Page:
When Jesus met Simon son of Jona, he gave him a new name--Cephas. "Cephas" (Aramaic--kefa) is the equivalent of "Peter." The name means "stone." According to Hugh Nibley, kefa is an Aramaic word that refers to a green crystal used for divination. In other words, kefa doesn't just mean "stone" but more precisely it means "seer stone."

The Joseph Smith Translation of John 1:42 is more interesting now, isn't it?

"And [Andrew] brought [Peter] to Jesus, and When Jesus beheld him, he said, Thou art Simon the son of Jona: thou shalt be called Cephas, which is, by interpretation, a seer, or a stone..."

So, two questions:

Is Hugh Nibley right about kefa?
If so, how do you explain Joseph Smith's uncanny ability to get these things right?

Saturday, August 2, 2008

Study it Out in Your Mind Part 2

Not only do LDS believe that we must study LDS teachings out in our mind before we can receive confirming revelation from God, but the scriptures teach that revelation comes to our mind.

"Yea, behold, I will tell you in your mind and in your heart, by the Holy Ghost, which shall come upon you and which shall dwell in your heart." (D&C 8:2)

I have found that one of the ways I can distinguish personal revelation from my own thoughts or emotions is by noticing if the revelation comes to my mind and my heart. I ask myself, Does it makes sense? Does it seem right? Does it enlighten my understanding? Does it taste good?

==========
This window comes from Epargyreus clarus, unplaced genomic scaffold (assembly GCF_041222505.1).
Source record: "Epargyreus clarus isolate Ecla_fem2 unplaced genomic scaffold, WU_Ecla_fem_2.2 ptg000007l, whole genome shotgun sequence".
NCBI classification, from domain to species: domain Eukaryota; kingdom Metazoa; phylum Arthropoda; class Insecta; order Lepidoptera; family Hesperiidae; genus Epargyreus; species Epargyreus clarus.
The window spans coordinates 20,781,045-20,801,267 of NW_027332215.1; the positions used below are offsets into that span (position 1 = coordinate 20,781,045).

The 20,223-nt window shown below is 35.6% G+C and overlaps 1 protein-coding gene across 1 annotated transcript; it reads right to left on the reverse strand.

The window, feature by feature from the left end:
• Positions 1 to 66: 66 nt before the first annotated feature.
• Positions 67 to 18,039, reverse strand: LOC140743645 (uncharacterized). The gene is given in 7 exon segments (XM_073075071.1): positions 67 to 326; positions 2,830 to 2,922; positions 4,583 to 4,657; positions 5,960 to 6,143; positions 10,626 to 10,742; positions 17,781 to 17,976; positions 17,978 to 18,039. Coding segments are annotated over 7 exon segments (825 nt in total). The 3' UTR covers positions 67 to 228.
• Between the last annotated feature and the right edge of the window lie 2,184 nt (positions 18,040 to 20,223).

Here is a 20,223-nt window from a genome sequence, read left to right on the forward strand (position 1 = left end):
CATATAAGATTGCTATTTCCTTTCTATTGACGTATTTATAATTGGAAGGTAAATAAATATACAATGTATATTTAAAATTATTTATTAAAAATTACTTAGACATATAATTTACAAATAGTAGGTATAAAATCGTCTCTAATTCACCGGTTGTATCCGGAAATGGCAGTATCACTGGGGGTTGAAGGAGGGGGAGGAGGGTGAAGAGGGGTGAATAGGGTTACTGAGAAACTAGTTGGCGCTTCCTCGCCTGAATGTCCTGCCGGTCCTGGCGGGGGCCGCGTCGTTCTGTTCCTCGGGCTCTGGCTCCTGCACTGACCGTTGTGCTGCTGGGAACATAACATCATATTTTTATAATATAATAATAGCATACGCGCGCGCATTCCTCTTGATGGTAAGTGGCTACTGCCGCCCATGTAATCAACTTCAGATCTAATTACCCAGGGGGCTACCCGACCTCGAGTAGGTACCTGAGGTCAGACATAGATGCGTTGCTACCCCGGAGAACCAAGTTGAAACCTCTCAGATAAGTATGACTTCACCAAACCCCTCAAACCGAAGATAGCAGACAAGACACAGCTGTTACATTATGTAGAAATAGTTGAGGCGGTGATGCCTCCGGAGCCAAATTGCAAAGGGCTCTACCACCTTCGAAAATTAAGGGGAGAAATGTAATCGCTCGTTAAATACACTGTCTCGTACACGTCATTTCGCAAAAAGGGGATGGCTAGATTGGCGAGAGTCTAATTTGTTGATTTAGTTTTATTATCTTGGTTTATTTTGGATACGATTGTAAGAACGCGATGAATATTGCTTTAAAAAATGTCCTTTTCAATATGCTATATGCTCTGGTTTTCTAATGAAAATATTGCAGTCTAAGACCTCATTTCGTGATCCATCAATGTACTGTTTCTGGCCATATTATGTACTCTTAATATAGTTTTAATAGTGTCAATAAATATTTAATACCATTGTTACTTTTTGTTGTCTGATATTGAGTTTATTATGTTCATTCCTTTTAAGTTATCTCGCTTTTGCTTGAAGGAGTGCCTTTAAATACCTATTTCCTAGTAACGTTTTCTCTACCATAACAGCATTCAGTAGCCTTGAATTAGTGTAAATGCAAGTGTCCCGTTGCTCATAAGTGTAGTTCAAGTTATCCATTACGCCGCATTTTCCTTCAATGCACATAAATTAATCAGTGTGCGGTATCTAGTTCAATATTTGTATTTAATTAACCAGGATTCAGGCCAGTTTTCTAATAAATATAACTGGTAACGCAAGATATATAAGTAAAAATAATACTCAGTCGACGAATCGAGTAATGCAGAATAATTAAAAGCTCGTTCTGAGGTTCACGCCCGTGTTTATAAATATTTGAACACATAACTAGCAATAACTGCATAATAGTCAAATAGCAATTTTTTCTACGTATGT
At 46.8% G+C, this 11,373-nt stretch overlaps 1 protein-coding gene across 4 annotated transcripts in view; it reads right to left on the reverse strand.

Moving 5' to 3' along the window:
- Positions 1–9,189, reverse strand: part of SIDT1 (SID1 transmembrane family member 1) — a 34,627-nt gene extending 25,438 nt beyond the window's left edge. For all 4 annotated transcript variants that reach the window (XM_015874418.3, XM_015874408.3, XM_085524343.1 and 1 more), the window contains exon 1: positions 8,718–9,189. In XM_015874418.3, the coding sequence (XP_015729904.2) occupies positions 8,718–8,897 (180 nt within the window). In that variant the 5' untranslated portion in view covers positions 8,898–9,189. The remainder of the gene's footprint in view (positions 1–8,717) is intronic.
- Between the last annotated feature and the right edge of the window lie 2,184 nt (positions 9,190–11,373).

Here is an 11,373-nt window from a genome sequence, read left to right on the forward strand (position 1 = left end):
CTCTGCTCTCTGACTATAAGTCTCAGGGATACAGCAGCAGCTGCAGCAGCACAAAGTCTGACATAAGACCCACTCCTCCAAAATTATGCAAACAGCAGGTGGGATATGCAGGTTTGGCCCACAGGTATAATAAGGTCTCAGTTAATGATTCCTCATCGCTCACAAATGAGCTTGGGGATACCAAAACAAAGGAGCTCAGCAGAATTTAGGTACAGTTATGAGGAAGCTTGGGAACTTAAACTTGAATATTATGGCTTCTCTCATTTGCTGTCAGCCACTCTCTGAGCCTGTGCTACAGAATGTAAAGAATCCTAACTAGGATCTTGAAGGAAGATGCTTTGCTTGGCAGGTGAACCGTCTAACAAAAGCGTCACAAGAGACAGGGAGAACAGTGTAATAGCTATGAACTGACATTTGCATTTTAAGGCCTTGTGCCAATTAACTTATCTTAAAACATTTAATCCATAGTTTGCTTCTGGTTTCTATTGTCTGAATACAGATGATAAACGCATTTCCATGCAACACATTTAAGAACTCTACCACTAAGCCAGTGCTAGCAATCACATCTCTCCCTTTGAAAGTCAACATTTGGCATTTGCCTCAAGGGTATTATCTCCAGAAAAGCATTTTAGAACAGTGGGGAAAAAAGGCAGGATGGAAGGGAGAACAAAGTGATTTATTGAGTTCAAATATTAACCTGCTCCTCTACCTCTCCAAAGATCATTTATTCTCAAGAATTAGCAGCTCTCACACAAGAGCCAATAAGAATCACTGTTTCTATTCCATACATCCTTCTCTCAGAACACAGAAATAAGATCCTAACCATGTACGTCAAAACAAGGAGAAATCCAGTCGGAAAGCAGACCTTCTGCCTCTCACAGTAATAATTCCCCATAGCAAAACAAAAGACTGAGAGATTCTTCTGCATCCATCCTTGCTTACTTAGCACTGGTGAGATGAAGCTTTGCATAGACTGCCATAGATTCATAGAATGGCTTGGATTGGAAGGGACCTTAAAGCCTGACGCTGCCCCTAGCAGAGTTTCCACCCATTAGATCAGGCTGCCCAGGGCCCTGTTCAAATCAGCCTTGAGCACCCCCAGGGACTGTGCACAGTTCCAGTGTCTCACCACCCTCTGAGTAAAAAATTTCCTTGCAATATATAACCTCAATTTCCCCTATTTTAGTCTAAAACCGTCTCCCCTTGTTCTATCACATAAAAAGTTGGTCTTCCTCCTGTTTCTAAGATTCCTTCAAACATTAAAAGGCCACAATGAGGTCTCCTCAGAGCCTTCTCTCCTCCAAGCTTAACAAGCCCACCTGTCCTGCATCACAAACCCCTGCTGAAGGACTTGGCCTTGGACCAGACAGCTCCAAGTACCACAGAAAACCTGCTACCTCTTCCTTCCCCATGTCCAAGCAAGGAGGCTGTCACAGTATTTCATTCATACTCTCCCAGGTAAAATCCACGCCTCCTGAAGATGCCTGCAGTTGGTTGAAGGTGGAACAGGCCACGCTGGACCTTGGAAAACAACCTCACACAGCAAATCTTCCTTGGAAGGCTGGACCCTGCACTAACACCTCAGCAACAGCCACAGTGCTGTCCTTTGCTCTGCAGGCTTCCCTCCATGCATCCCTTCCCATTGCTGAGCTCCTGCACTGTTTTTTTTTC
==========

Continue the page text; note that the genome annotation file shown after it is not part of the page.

"Now, we will compare the word unto a seed. Now, if ye give place, that a seed may be planted in your heart, behold, if it be a true seed, or a good seed, if ye do not cast it out by your unbelief, that ye will resist the Spirit of the Lord, behold, it will begin to swell within your breasts; and when you feel these swelling motions, ye will begin to say within yourselves—It must needs be that this is a good seed, or that the word is good, for it beginneth to enlarge my soul; yea, it beginneth to enlighten my understanding, yea, it beginneth to be delicious to me." (Alma 32:28)

To say that the mind or understanding has no place in the "Mormon testimony" is another false caricature of anti-Mormons. Mormonism teaches that "studying it out in your mind" is a prerequisite to gaining revelation that comes to "the heart AND the mind" and that "enlightens our understanding." It's not "just feelings."